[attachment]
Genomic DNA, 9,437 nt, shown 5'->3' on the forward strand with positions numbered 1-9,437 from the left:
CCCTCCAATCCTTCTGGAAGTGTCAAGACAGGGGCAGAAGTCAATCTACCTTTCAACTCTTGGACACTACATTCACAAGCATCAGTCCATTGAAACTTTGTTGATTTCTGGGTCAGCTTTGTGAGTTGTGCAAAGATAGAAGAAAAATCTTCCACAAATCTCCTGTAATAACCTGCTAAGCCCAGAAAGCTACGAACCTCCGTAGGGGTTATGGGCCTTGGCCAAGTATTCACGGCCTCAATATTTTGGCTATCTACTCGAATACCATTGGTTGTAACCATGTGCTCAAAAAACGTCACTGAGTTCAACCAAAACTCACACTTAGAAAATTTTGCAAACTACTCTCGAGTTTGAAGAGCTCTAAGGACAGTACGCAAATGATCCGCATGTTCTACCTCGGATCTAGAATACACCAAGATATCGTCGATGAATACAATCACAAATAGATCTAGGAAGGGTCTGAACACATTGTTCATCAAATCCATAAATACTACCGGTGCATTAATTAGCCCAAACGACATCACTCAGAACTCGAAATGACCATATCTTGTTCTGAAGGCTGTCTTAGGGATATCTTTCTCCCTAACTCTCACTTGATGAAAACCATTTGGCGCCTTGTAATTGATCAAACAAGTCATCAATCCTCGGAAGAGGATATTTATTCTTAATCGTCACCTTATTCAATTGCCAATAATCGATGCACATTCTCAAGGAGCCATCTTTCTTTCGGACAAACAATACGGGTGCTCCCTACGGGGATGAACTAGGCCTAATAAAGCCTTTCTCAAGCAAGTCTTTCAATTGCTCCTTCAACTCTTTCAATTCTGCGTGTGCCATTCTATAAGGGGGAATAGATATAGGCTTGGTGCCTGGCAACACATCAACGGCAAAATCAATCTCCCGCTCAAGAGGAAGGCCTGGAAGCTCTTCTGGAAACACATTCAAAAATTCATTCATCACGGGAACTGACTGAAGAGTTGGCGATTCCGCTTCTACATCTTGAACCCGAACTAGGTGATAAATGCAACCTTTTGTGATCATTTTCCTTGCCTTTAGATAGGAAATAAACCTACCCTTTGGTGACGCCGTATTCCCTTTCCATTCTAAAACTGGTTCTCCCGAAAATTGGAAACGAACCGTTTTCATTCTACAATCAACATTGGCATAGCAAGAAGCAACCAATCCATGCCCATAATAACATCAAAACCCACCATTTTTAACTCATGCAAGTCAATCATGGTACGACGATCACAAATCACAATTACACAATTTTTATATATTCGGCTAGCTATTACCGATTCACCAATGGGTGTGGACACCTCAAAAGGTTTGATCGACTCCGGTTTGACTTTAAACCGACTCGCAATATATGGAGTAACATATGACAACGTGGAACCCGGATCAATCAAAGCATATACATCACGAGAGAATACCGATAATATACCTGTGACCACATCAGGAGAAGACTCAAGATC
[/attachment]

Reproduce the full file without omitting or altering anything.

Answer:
Genomic DNA, 9,437 nt, shown 5'->3' on the forward strand with positions numbered 1-9,437 from the left:
CCCTCCAATCCTTCTGGAAGTGTCAAGACAGGGGCAGAAGTCAATCTACCTTTCAACTCTTGGACACTACATTCACAAGCATCAGTCCATTGAAACTTTGTTGATTTCTGGGTCAGCTTTGTGAGTTGTGCAAAGATAGAAGAAAAATCTTCCACAAATCTCCTGTAATAACCTGCTAAGCCCAGAAAGCTACGAACCTCCGTAGGGGTTATGGGCCTTGGCCAAGTATTCACGGCCTCAATATTTTGGCTATCTACTCGAATACCATTGGTTGTAACCATGTGCTCAAAAAACGTCACTGAGTTCAACCAAAACTCACACTTAGAAAATTTTGCAAACTACTCTCGAGTTTGAAGAGCTCTAAGGACAGTACGCAAATGATCCGCATGTTCTACCTCGGATCTAGAATACACCAAGATATCGTCGATGAATACAATCACAAATAGATCTAGGAAGGGTCTGAACACATTGTTCATCAAATCCATAAATACTACCGGTGCATTAATTAGCCCAAACGACATCACTCAGAACTCGAAATGACCATATCTTGTTCTGAAGGCTGTCTTAGGGATATCTTTCTCCCTAACTCTCACTTGATGAAAACCATTTGGCGCCTTGTAATTGATCAAACAAGTCATCAATCCTCGGAAGAGGATATTTATTCTTAATCGTCACCTTATTCAATTGCCAATAATCGATGCACATTCTCAAGGAGCCATCTTTCTTTCGGACAAACAATACGGGTGCTCCCTACGGGGATGAACTAGGCCTAATAAAGCCTTTCTCAAGCAAGTCTTTCAATTGCTCCTTCAACTCTTTCAATTCTGCGTGTGCCATTCTATAAGGGGGAATAGATATAGGCTTGGTGCCTGGCAACACATCAACGGCAAAATCAATCTCCCGCTCAAGAGGAAGGCCTGGAAGCTCTTCTGGAAACACATTCAAAAATTCATTCATCACGGGAACTGACTGAAGAGTTGGCGATTCCGCTTCTACATCTTGAACCCGAACTAGGTGATAAATGCAACCTTTTGTGATCATTTTCCTTGCCTTTAGATAGGAAATAAACCTACCCTTTGGTGACGCCGTATTCCCTTTCCATTCTAAAACTGGTTCTCCCGAAAATTGGAAACGAACCGTTTTCATTCTACAATCAACATTGGCATAGCAAGAAGCAACCAATCCATGCCCATAATAACATCAAAACCCACCATTTTTAACTCATGCAAGTCAATCATGGTACGACGATCACAAATCACAATTACACAATTTTTATATATTCGGCTAGCTATTACCGATTCACCAATGGGTGTGGACACCTCAAAAGGTTTGATCGACTCCGGTTTGACTTTAAACCGACTCGCAATATATGGAGTAACATATGACAACGTGGAACCCGGATCAATCAAAGCATATACATCACGAGAGAATACCGATAATATACCTGTGACCACATCAGGAGAAGACTCAAGATC